Probing and interpreting one’s past is a lifelong project for just about anyone unwilling to undertake the thankless labor of disowning it. Most of us are better off facing up to it, even the cringe-worthy bits. Loren Niemi and James Solomon Benn shoulder the task head-on, in vastly different ways, in their Fringe shows.

Loren Niemi was deemed a “Bad Brother.”

Niemi carries impressive professional laurels and academic credentials into his storytelling craft. The title of his Phoenix Underground show, “Bad Brother: Religion and Politics in ’69,” provides an immediate focus. The “brother” part has nothing to do with siblings, but Niemi’s membership in the Christian Brothers, a worldwide Catholic religious community, and his eventual dismissal from the order.

The clarity and suspense of his personal narrative, hitting upon some of the most vexed social and political issues of America in the Sixties, rivets the attention. Niemi is a master of the well-judged pause. He plays judiciously with different time levels and significant persons in this autobiographical account of a young man’s spiritual and political involvement, its fulcrum being the trial of “the Milwaukee 14” in 1969, the result of some of the Brothers’ destruction of draft-board files.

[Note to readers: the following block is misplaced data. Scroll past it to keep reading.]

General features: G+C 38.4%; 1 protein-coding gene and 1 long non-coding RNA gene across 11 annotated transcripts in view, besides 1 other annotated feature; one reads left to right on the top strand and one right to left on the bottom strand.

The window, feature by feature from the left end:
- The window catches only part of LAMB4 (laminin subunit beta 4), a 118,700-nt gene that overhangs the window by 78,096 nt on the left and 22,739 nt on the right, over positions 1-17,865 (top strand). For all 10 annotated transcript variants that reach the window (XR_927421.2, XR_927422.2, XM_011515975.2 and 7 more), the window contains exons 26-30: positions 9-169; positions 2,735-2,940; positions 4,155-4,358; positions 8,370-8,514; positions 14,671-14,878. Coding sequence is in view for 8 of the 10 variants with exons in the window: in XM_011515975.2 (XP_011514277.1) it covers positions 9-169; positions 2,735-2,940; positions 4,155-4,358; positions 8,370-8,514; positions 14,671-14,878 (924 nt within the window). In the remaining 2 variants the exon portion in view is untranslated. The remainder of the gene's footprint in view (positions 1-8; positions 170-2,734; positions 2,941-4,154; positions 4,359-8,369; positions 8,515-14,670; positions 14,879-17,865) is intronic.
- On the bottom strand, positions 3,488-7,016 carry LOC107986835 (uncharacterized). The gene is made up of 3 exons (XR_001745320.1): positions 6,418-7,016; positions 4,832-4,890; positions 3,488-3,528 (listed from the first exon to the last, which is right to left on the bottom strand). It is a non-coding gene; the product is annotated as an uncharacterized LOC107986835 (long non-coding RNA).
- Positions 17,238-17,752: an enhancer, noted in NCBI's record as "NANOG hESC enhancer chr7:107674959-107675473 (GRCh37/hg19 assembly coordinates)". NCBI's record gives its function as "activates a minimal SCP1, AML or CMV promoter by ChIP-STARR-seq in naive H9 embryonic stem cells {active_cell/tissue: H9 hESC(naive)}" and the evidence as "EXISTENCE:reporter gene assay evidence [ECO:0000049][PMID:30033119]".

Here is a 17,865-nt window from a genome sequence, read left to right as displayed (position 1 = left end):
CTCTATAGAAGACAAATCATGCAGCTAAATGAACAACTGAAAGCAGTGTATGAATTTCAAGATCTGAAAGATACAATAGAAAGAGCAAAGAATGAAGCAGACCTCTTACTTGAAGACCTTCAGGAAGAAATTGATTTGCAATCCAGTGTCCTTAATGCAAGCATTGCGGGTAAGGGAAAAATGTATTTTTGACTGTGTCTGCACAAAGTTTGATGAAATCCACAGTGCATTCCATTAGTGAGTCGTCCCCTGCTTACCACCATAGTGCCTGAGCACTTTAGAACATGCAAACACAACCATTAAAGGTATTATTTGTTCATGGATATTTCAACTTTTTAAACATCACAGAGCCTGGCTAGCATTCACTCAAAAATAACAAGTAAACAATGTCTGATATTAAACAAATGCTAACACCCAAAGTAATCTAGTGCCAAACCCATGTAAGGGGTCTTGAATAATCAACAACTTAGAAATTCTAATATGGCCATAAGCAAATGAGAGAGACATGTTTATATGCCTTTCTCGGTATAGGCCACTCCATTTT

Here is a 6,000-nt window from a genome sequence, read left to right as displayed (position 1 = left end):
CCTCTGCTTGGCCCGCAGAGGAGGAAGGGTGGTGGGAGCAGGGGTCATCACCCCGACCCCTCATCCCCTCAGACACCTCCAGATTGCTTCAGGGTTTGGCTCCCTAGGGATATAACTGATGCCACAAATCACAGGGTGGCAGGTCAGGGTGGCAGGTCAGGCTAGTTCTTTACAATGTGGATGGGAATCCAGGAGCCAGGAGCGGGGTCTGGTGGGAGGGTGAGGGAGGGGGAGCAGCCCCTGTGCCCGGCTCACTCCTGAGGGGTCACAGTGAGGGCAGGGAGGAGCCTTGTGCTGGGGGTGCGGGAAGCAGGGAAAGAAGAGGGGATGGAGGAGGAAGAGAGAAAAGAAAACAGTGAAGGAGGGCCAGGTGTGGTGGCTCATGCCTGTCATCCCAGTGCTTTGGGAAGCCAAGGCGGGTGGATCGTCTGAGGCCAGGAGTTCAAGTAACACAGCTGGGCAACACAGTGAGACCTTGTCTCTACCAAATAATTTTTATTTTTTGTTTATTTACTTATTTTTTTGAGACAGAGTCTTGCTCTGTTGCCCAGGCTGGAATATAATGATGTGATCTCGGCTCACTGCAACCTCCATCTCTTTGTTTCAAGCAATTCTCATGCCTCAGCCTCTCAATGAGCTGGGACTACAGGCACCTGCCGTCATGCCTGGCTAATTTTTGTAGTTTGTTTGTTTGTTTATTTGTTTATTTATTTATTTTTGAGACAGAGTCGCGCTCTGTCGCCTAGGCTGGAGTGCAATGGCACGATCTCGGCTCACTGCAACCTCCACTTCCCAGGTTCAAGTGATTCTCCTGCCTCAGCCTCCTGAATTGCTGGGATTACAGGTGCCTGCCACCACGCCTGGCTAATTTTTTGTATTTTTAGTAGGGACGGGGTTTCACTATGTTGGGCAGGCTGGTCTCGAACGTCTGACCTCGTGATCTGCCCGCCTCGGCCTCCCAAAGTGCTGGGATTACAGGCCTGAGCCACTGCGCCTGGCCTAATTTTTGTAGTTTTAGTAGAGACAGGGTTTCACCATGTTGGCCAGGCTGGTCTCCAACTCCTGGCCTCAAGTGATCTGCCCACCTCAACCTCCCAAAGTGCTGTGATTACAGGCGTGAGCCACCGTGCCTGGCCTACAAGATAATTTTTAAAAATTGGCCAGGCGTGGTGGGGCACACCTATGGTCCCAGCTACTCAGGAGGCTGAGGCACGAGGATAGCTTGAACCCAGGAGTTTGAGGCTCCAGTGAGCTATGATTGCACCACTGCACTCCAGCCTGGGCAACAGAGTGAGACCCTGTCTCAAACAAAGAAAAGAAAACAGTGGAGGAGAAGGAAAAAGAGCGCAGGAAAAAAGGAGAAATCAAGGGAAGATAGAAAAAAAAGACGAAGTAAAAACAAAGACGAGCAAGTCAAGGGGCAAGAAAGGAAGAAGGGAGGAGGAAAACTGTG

At the very end, he suggests parallels between activism in the 1960s and early ’70s and a couple of today’s raging issues. But he’s never heavy-handed about it. Like all good storytellers, he exhibits narrative craft at a high level and leaves it to the listener to apply the lessons. Not only those who are roughly Niemi’s contemporaries, as I am, will be fascinated by “Bad Brother.”